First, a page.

Ancient Monuments

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Voe of Footabrough, broch 310m ESE of Footabrough

A Scheduled Monument in Shetland West, Shetland Islands

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Latitude: 60.2295 / 60°13'46"N

Longitude: -1.6405 / 1°38'25"W

OS Eastings: 420013

OS Northings: 1149519

OS Grid: HU200495

Mapcode National: GBR Q19P.WLB

Mapcode Global: XHD2T.04WR

Entry Name: Voe of Footabrough, broch 310m ESE of Footabrough

Scheduled Date: 21 June 1934

Last Amended: 30 March 2012

Source: Historic Environment Scotland

Source ID: SM2089

Schedule Class: Cultural

Category: Prehistoric domestic and defensive: broch

Location: Walls and Sandness

County: Shetland Islands

Electoral Ward: Shetland West

Traditional County: Shetland


The monument comprises a broch of Iron Age date, built probably between 500 BC and AD 200. The broch is visible as a mound with protruding stonework, covering an area approximately 20m in diameter and standing more than 2m high. The broch occupies a small, low headland at the western side of West Mainland, just above the high water mark. It is surrounded by the sea on three sides, and overlooks the Voe of Footabrough and westwards to the North Atlantic. The monument was first scheduled in 1934 but the documentation does not meet modern standards: the present rescheduling rectifies this.

The area to be scheduled is circular on plan and measures 30m in diameter, centred on the centre of the monument. The area to be scheduled includes the remains described above and an area around them within which evidence relating to the monument's construction, use and abandonment may survive, as shown in red on the accompanying map. The scheduled area specifically excludes the above-ground remains of the later stone structures to the north of the broch, to allow for their maintenance.

Source: Historic Environment Scotland

Statement of Scheduling

Cultural Significance

The monument's cultural significance can be expressed as follows:

Intrinsic characteristics

The broch survives as a low stony mound with some of its structural masonry visible. Despite the partial intrusion of a later stone structure on the north, and some coastal erosion to the southeast, the broch survives in generally good condition. The coursed masonry of the outer wall is visible in places standing up to five courses high. The structural ground plan of the broch is largely intact and the remains of several architectural features are visible, including intra-mural cells and indications of an inward batter to the wall face. The interior is filled with rubble and largely grass-covered. There is high potential for the survival of occupation evidence in the form of artefacts and ecofacts beneath the modern surface. The land immediately surrounding the broch may also contain significant remains of associated outer buildings and evidence of land use. These can help to build a wider picture of the nature of the settlement here, its development sequence, and the social, economic and environmental circumstances surrounding the broch's construction, use and abandonment.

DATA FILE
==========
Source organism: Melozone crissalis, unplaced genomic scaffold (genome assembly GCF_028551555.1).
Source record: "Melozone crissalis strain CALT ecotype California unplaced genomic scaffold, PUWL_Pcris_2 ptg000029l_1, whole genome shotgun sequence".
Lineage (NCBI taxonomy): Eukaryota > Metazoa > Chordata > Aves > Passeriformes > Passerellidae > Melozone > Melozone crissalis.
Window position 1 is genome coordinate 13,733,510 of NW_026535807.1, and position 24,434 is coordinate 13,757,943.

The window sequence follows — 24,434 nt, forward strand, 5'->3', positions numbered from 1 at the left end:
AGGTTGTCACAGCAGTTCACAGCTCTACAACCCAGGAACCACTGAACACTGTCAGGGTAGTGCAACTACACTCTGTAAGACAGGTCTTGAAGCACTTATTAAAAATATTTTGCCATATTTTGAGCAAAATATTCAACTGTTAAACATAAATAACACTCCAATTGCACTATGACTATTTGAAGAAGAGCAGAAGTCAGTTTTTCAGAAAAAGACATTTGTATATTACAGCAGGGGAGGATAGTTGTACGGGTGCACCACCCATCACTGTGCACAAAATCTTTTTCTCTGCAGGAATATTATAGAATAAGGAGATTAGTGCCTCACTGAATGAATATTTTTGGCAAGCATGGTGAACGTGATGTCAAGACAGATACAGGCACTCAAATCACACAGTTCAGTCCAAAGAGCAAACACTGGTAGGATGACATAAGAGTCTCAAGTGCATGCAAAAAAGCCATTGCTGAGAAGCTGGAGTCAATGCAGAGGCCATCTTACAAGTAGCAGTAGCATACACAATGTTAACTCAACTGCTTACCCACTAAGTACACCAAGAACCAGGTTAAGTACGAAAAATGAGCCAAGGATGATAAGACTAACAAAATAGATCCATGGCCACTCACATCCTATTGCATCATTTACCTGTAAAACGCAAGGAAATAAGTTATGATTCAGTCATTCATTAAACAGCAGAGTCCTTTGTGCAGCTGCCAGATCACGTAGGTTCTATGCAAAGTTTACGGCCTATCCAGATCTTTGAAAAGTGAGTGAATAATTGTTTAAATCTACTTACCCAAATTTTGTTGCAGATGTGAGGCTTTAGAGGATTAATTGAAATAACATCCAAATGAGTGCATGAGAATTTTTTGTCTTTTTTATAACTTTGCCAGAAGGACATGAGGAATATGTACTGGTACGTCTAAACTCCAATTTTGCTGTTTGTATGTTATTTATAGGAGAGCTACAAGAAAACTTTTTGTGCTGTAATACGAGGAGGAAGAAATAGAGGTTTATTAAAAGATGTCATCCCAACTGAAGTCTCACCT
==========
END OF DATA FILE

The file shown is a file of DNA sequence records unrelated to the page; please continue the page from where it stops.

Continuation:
Contextual characteristics

This broch is one of over 130 brochs known in Shetland. Brochs are a particularly distinctive type of Iron Age structure and are likely to have served a variety of functions. While a domestic and agricultural function has been inferred from the evidence of excavated brochs elsewhere, researchers have also considered the symbolic and strategic significance of these buildings, their outworks and their position in the surrounding landscape. This example takes advantage of seaward views across Footabrough Voe and westwards to Foula and the North Atlantic, and the promontory on which it sits has pebble beaches on either side giving easy access to the sea. Like the majority of examples in the Northern Isles, the broch seems to have been positioned to exploit landward and seaward resources equally, while acting as a visible waypoint or prestigious coastal mark. It has the ability to tell us much about broch architecture, the function and relative status of these structures, and the wider division and exploitation of natural resources.

Associative characteristics

The monument is labelled 'Brough' on the Ordnance Survey first edition, with a 'fishing station' marked immediately to the north. Stone from the broch has reportedly been used to build sheep shelters and dykes, including those immediately north of and abutting the broch.

National Importance

This monument is of national importance because it has an inherent potential to make a significant addition to our understanding of the past, in particular the Iron Age occupation of Shetland and the role and function of brochs. The survival of structural and artefactual material from various phases of the broch's development can help us understand more about the lifestyles of the people occupying these distinctive towers and something of their pattern of activity. Its loss would significantly diminish our future ability to appreciate and understand this class of monument and the wider Iron Age landscape of Scotland.

Source: Historic Environment Scotland



RCAHMS record the site as HU24NW 27.


Mackie, E W 2002, The roundhouses, brochs and wheelhouses of Atlantic Scotland c.700BC-AD500: architecture and material culture, Part 1: The Orkney and Shetland Isles. BAR British Series 342: Oxford. 59.

RCAHMS, 1946, The Royal Commission on the Ancient and Historical Monuments of Scotland. Twelfth report with an inventory of the ancient monuments of Orkney and Shetland, 3v Edinburgh. 146.

Source: Historic Environment Scotland

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